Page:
24th November 2015
Disincentives for ‘Small’ Businesses to become ‘Medium’ Businesses
In our view, one of the major flaws in the tax system is how the government defines a ‘Small Business’. Currently the ATO says that once your annual net turnover exceeds $2m you no longer qualify for several small business concessions.
We find that most small business owners find the step from pushing passed and going above that $2m turnover level a major hurdle with many government and legislative roadblocks getting in the way of their otherwise great growth and momentum.
From the outside, most people would look at the owner of a business which turnovers $2m per annum and consider them to be living relatively comfortably, perhaps even very well off. The truth is, in most cases that couldn’t be further from the truth. Worse than that, the current system stifles the potential for future growth, potentially jeopardising any future job creation.
Let’s look at a case scenario we recently came across.
This business currently turnovers $2.1m per annum, however after paying all direct costs, overheads and wages the business has not distributed one dollar in dividends since it incorporated 5 years ago. The owner of the business has never taken an annual salary of more than $80k per annum, however for the first 4 years of barely breaking even has been satisfied with the sales growth of the business. Other than the owners salary, the business pays approximately $700k in salary and contractor payments to employees and workers of the business. You could say it’s been a fantastic contributor to the economy.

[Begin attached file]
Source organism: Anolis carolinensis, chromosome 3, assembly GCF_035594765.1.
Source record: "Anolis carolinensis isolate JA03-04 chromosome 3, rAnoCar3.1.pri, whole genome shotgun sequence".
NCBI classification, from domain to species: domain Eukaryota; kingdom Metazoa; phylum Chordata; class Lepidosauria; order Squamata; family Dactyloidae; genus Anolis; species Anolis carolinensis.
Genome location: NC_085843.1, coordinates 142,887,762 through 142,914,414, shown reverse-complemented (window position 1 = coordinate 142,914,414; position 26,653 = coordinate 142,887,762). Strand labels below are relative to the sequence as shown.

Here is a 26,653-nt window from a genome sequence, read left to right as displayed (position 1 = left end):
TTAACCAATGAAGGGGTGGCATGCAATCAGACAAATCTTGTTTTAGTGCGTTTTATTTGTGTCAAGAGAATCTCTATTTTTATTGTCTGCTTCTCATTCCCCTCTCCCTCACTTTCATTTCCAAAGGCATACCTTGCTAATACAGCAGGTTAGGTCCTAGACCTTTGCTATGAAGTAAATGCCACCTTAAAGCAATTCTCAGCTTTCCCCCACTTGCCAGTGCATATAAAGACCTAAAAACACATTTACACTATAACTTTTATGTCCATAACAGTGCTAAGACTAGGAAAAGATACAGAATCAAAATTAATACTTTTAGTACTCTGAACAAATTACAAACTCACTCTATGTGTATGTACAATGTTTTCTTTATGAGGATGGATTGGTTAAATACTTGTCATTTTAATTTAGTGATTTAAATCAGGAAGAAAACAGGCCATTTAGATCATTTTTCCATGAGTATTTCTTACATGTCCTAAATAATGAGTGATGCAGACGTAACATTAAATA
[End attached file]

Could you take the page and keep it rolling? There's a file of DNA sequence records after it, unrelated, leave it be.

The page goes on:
However, not only does the business have 9.5% superannuation and a workers compensation tariff of 15% due to some claims outside the employers control, but because its turnover is now over $2m the government says it has to report and remit GST and Income Tax on the Accruals basis of accounting. This means the business must pay GST and Income Tax on any sales even if those sales haven’t been settled into their own bank account – so basically, pay the government before the business even gets the cash. Any business owner could appreciate how tight that could make things from a cash flow perspective. On top of all this, because this business has been such a good contributor to the economy, paying over $760k in wages and superannuation, the state government now gets to impose Payroll Tax (a tax on employment creation). Now this bill at the moment is quite low, but if the business is to grow any further so will this tax.
The point is, the above scenario is not uncommon and many business owners spend the first 5 years putting their blood, sweat & tears into building a business with some scale. There comes a point then where the business owner can be satisfied with where they’ve grown their business or continue to push, grow and create further employment. The above scenario is a prime example and it’s been the business owners decision to actually scale back on the level of jobs they take on because trying to push through that barrier has been a major handbrake on cash flow.
The current $2m turnover threshold is simply inefficient. Just because a business ticks over from $1,999,999 in sales to $2m doesn’t mean it can push a button and have improved cash flow. In our opinion there needs to be a review of the $2m threshold. Until then, it’s immeasurable to know exactly how many new jobs we are sacrificing.